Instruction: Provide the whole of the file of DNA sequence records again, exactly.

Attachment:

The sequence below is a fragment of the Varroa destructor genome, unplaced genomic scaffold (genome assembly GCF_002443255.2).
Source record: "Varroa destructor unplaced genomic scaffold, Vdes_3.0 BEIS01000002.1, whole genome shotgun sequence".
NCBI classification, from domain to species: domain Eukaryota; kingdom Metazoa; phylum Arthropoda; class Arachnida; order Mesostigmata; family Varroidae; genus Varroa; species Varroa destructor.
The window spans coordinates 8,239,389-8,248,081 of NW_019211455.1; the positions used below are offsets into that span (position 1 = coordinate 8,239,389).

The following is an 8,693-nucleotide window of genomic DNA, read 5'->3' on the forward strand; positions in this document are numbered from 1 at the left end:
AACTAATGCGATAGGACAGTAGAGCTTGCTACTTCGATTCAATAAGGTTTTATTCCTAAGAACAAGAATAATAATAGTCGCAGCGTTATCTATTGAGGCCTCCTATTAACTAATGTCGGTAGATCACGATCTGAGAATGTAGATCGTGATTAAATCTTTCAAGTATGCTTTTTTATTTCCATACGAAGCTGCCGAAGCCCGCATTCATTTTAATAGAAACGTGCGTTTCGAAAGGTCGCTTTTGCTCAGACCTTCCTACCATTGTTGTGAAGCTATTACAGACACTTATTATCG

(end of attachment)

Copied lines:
The sequence below is a fragment of the Varroa destructor genome, unplaced genomic scaffold (genome assembly GCF_002443255.2).
Source record: "Varroa destructor unplaced genomic scaffold, Vdes_3.0 BEIS01000002.1, whole genome shotgun sequence".
NCBI classification, from domain to species: domain Eukaryota; kingdom Metazoa; phylum Arthropoda; class Arachnida; order Mesostigmata; family Varroidae; genus Varroa; species Varroa destructor.
The window spans coordinates 8,239,389-8,248,081 of NW_019211455.1; the positions used below are offsets into that span (position 1 = coordinate 8,239,389).

The following is an 8,693-nucleotide window of genomic DNA, read 5'->3' on the forward strand; positions in this document are numbered from 1 at the left end:
AACTAATGCGATAGGACAGTAGAGCTTGCTACTTCGATTCAATAAGGTTTTATTCCTAAGAACAAGAATAATAATAGTCGCAGCGTTATCTATTGAGGCCTCCTATTAACTAATGTCGGTAGATCACGATCTGAGAATGTAGATCGTGATTAAATCTTTCAAGTATGCTTTTTTATTTCCATACGAAGCTGCCGAAGCCCGCATTCATTTTAATAGAAACGTGCGTTTCGAAAGGTCGCTTTTGCTCAGACCTTCCTACCATTGTTGTGAAGCTATTACAGACACTTATTATCG